Continuing from here.
In The Last Beach Movie article from 1975 (reprinted and revised in The Dark Stuff), Nick Kent talks about Cabinessence:
the instrumental track juxtaposed both highly-advanced Western and Eastern musical references. There was the basic Cowboy and Indian thing as well as this indefinable oriental presence osmosing through the lavish arrangement.
Brian Wilson explained it all later:
“The song was about railroads..and I wondered what the perspective was of the spike…those Chinese labourers working on the railroads…like, they’d be hitting the thing…but looking away too, and noticing, say a crow flying over head…the oriental mind going off on a different track”
Because of Smile‘s ‘untouchable’ status (to The Beach Boys, and then to Brian Wilson himself), and then everything else that followed, there is little actual explanation of what these songs mean.
The Brian Wilson quotation above is used again and again, in part because it’s pretty much all he ever said about Cabinessence. We’re very lucky to have his explication of Surf’s Up, as told to Jules Siegel for his October 1967 Goodbye Surfing, Hello God article (reprinted in LLVS – read Jules Siegel’s own notes on it here):
At home, as the black acetate dub turned on his bedroom hi-fi set, Wilson tried to explain the words.
“It’s a man at a concert,” he said. “All around him there’s the audience, playing their roles, dressed up in fancy clothes, looking through opera glasses, but so far away from the drama, from life. Back through the opera glass you see the pit and the pendulum drawn.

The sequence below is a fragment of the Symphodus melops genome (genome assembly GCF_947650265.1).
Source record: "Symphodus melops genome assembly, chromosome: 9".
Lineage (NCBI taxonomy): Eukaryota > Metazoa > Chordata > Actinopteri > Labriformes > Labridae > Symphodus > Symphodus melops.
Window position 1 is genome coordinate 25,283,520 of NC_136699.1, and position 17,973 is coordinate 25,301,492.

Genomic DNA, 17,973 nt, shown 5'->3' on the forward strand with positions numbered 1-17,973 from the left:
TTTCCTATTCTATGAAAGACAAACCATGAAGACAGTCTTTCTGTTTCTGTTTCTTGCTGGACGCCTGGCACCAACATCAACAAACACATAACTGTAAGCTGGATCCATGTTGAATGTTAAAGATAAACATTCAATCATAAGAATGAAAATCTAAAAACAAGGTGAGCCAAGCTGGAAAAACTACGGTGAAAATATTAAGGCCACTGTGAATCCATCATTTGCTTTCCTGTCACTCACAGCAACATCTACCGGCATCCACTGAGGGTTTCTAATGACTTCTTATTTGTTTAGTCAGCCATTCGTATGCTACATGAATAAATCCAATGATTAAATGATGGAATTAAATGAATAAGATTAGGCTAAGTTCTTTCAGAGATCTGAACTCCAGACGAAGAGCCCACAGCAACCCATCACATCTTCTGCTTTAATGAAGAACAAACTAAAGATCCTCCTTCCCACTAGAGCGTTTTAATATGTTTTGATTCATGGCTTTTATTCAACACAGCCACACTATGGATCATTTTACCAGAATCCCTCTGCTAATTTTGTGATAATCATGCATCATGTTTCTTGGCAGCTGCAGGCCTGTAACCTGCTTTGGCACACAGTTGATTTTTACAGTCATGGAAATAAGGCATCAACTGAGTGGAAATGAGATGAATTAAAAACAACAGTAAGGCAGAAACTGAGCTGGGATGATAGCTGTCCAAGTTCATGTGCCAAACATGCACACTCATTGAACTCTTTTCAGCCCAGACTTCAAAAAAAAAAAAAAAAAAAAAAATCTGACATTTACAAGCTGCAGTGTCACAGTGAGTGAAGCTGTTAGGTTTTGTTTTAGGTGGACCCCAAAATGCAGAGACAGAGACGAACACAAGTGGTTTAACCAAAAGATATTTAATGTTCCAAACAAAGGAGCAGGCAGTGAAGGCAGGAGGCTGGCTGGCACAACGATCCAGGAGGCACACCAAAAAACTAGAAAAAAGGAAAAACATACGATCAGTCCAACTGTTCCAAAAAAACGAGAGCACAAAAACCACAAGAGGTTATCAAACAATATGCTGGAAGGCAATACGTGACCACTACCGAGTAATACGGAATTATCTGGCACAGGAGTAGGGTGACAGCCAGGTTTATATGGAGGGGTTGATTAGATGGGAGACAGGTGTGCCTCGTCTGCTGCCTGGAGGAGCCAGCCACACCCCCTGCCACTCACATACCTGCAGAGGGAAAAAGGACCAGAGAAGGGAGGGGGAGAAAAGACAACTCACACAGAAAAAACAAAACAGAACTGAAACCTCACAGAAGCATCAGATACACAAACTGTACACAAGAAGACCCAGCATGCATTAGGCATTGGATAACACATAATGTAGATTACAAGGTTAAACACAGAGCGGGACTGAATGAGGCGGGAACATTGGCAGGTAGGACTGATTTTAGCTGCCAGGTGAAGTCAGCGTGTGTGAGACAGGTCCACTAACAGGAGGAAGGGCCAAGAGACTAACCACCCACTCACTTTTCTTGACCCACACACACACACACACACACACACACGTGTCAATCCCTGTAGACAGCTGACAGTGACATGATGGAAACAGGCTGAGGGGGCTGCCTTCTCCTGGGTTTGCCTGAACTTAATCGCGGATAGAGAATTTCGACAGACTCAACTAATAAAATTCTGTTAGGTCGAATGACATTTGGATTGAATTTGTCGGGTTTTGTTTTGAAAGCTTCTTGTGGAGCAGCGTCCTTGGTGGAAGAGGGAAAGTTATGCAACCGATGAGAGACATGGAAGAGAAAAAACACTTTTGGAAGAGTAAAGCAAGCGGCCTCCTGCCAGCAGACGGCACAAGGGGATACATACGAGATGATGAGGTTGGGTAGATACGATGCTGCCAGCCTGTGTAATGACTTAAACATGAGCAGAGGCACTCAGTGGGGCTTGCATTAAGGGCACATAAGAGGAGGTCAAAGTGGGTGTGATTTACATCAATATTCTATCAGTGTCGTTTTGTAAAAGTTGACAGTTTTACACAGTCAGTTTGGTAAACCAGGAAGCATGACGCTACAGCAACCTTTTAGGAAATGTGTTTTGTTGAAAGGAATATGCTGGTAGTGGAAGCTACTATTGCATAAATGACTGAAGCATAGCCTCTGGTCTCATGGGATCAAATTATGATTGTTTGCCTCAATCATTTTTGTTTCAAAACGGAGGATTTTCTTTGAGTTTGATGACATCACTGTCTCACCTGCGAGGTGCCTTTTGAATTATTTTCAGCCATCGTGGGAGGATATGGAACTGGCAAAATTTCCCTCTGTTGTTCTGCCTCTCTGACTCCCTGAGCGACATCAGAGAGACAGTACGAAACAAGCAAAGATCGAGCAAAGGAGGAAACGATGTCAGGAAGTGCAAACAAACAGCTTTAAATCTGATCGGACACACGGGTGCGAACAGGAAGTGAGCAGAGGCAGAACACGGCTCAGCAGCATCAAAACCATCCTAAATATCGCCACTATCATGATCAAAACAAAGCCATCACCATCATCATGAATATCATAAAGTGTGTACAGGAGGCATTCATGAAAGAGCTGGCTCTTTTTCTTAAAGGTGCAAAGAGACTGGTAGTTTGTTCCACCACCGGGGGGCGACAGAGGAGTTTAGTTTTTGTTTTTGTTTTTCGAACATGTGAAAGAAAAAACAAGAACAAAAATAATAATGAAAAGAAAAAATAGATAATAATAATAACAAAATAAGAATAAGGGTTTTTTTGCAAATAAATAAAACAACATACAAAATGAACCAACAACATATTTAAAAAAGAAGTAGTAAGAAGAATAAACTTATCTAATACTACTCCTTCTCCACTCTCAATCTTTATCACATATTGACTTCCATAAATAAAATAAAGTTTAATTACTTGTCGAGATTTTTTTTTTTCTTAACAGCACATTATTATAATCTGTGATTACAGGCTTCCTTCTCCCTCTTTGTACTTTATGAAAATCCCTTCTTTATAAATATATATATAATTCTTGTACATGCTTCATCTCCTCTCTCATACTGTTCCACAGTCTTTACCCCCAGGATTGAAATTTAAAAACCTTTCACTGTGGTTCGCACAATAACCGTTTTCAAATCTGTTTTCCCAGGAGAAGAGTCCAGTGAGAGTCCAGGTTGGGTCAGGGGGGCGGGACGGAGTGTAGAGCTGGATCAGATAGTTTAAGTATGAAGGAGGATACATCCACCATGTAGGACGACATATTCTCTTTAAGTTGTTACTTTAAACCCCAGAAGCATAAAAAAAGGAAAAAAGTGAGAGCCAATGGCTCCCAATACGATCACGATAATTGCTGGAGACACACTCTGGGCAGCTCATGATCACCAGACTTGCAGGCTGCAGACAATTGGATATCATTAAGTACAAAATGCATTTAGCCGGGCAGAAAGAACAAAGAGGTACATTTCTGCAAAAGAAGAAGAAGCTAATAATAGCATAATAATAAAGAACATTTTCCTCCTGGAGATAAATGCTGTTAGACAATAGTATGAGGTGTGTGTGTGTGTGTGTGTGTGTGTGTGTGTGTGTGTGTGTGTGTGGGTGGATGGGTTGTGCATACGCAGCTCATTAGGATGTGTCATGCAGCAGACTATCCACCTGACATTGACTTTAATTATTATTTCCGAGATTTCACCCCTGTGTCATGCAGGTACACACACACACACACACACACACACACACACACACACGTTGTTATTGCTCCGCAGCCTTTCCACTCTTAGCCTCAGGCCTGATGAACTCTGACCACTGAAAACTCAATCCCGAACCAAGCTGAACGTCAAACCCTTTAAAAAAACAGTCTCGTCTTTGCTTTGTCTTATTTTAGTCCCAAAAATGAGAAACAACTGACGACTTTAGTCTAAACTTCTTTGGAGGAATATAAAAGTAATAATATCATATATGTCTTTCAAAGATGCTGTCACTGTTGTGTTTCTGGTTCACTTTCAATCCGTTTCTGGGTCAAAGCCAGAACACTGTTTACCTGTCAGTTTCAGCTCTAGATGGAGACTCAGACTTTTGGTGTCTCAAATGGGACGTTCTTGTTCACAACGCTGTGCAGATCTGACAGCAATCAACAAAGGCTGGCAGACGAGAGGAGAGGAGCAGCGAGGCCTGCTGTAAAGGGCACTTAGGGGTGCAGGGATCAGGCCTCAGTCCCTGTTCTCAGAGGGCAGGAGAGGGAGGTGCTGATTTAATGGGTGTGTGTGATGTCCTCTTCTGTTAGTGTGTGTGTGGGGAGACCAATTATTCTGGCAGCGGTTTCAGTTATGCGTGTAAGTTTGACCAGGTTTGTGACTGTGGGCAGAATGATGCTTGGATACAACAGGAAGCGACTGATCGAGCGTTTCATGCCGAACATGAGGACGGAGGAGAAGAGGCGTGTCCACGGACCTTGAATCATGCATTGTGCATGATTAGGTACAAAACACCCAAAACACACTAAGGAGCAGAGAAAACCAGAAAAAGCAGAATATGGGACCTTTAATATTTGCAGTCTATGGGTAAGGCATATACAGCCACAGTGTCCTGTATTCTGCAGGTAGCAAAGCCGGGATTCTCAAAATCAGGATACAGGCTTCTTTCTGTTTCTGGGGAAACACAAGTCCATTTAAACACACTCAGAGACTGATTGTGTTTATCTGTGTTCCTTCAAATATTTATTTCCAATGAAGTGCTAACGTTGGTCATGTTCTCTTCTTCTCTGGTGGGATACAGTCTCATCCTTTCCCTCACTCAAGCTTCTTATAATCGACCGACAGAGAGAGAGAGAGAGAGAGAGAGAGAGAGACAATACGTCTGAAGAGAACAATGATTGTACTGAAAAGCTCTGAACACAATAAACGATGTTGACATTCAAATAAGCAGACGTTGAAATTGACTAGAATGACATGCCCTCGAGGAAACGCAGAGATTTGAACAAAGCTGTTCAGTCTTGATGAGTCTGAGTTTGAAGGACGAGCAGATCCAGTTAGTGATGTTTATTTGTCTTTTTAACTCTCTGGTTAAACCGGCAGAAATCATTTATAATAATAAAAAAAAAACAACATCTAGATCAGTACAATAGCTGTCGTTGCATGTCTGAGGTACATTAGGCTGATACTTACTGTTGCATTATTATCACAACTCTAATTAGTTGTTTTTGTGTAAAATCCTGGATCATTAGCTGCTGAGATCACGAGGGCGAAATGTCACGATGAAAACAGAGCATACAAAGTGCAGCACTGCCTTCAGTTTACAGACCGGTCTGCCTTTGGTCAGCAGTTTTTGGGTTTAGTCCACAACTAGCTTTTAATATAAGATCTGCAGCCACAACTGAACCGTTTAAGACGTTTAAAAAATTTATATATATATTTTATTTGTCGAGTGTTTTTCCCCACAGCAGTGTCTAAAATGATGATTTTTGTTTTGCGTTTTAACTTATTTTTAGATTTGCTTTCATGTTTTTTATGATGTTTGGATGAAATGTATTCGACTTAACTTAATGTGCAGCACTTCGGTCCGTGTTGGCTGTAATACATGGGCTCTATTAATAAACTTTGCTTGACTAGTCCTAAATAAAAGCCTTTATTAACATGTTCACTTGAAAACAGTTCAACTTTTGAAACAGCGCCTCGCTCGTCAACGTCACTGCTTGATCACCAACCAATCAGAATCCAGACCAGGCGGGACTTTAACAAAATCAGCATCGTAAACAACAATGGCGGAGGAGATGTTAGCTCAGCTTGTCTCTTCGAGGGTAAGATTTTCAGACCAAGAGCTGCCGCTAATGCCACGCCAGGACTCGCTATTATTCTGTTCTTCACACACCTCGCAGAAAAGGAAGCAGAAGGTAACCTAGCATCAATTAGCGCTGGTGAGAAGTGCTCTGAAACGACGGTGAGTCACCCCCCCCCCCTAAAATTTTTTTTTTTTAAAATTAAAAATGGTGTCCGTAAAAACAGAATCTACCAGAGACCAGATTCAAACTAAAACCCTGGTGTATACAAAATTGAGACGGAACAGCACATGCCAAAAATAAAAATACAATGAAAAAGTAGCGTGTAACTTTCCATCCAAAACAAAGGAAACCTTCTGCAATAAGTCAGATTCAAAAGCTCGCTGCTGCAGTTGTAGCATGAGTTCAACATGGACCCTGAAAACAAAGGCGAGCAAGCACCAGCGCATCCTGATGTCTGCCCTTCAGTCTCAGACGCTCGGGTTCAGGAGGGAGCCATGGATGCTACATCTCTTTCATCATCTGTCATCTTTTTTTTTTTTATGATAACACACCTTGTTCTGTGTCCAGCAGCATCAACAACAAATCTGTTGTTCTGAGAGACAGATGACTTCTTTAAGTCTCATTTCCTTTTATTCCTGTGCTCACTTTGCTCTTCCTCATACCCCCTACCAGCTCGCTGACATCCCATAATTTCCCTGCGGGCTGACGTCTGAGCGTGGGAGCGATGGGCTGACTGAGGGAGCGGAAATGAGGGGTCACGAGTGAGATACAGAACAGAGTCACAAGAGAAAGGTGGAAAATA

“The music begins to take over. Columnated ruins domino. Empires, ideas, lives, institutions; everything has to fall, tumbling like dominoes.
“He begins to awaken to the music; sees the pretentiousness of everything. The music hall a costly bow. Then even the music is gone, turned into a trumpeter swan, into what the music really is.
“Canvas the town and brush the backdrop. He’s off in his vision, on a trip. Reality is gone; he’s creating it like a dream. Dove-nested towers. Europe, a long time ago. The laughs come hard in Auld Lang Syne. The poor people in the cellar taverns, trying to make themselves happy by singing.
“Then there’s the parties, the drinking, trying to forget the wars, the battles at sea. While at port a do or die. Ships in the harbor, battling it out. A kind of Roman empire thing.
“A choke of grief. At his own sorrow and the emptiness of his life. because he can’t even cry for the suffering in the world, for his own suffering.
“And then, hope. Surf’s up!…Come about hard and join the once and often spring you gave. Go back to the kids, to the beach, to childhood.
“‘I heard the word of God; Wonderful thing; the joy of enlightenment, of seeing God. And what is it? A children’s song! And then there’s the song itself; the song of children; the song of the universe rising and falling in wave after wave, the song of God, hiding the love from us, but always letting us find it again, like a mother singing to her children.”
The record was over. Wilson went into the kitchen and squirted Reddi-Whip direct from the can into his mouth; made himself a choclate Great Shake, and ate a couple of candy bars.
It has been left to other people to try to divine the intention behind the Smile songs, and the album as a whole – but Brian’s casual definition of Surf’s Up to Jules Siegel (and of a song that remained unreleased until 1971, and then only as an approximation of what it might have been) suggests that, at one time, every song could be as clearly explained, metaphors and all.